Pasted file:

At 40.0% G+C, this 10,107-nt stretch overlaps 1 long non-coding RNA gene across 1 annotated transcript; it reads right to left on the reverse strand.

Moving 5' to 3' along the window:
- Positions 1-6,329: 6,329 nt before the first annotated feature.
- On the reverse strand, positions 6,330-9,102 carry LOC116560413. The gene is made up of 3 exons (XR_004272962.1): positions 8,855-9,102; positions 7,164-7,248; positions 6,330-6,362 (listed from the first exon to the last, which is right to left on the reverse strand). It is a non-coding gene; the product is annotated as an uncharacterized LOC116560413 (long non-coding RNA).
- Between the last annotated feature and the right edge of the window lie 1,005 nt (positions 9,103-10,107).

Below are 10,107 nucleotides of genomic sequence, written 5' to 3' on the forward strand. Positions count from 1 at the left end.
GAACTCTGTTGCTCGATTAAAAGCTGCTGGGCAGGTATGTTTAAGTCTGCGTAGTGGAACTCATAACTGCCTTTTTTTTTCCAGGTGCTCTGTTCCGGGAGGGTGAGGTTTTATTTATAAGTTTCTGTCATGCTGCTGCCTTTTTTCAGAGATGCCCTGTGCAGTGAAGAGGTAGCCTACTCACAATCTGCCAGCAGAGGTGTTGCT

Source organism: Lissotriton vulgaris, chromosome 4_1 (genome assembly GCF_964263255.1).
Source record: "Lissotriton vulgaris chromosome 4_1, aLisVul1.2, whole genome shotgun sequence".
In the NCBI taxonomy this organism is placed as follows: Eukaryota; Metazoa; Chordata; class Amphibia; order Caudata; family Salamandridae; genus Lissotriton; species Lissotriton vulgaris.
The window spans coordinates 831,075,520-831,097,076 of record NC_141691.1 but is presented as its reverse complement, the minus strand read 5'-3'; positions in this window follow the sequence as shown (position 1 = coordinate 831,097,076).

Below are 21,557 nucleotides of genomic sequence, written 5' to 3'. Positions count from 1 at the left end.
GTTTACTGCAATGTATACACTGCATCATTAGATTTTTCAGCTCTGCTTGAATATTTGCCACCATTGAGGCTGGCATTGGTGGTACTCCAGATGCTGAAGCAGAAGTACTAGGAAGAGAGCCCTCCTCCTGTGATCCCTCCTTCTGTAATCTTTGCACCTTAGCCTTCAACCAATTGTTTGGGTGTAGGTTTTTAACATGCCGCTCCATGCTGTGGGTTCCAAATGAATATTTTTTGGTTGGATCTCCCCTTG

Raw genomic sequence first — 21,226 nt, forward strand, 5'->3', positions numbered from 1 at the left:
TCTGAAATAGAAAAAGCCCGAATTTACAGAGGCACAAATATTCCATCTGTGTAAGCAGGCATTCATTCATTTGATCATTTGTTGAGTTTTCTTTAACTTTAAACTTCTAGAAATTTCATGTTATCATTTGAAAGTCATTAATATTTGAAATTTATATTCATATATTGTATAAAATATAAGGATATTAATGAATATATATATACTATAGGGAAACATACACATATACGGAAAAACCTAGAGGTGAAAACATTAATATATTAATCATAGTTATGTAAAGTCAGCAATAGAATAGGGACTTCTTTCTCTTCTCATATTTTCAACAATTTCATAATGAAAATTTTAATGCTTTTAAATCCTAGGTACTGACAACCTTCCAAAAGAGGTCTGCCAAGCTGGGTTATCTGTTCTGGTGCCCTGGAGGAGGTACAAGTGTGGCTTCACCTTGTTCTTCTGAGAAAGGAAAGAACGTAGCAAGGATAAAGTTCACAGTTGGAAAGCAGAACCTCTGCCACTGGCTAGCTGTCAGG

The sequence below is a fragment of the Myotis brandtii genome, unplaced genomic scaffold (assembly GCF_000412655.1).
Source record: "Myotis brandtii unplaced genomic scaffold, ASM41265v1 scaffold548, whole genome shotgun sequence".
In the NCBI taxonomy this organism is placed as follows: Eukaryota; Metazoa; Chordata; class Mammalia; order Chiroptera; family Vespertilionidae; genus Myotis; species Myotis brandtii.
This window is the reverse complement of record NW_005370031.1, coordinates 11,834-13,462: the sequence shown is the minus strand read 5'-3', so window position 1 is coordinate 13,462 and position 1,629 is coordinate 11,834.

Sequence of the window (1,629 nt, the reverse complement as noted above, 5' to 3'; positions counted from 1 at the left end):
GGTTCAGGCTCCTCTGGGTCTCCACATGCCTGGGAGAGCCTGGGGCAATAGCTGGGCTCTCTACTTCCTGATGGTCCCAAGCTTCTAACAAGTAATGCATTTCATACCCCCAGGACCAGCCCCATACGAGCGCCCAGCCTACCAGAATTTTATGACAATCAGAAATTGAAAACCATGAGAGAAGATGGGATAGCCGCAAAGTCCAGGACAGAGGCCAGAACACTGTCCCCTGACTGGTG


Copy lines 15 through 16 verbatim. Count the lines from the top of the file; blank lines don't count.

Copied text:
TCTGAAATAGAAAAAGCCCGAATTTACAGAGGCACAAATATTCCATCTGTGTAAGCAGGCATTCATTCATTTGATCATTTGTTGAGTTTTCTTTAACTTTAAACTTCTAGAAATTTCATGTTATCATTTGAAAGTCATTAATATTTGAAATTTATATTCATATATTGTATAAAATATAAGGATATTAATGAATATATATATACTATAGGGAAACATACACATATACGGAAAAACCTAGAGGTGAAAACATTAATATATTAATCATAGTTATGTAAAGTCAGCAATAGAATAGGGACTTCTTTCTCTTCTCATATTTTCAACAATTTCATAATGAAAATTTTAATGCTTTTAAATCCTAGGTACTGACAACCTTCCAAAAGAGGTCTGCCAAGCTGGGTTATCTGTTCTGGTGCCCTGGAGGAGGTACAAGTGTGGCTTCACCTTGTTCTTCTGAGAAAGGAAAGAACGTAGCAAGGATAAAGTTCACAGTTGGAAAGCAGAACCTCTGCCACTGGCTAGCTGTCAGG

The sequence below is a fragment of the Myotis brandtii genome, unplaced genomic scaffold (assembly GCF_000412655.1).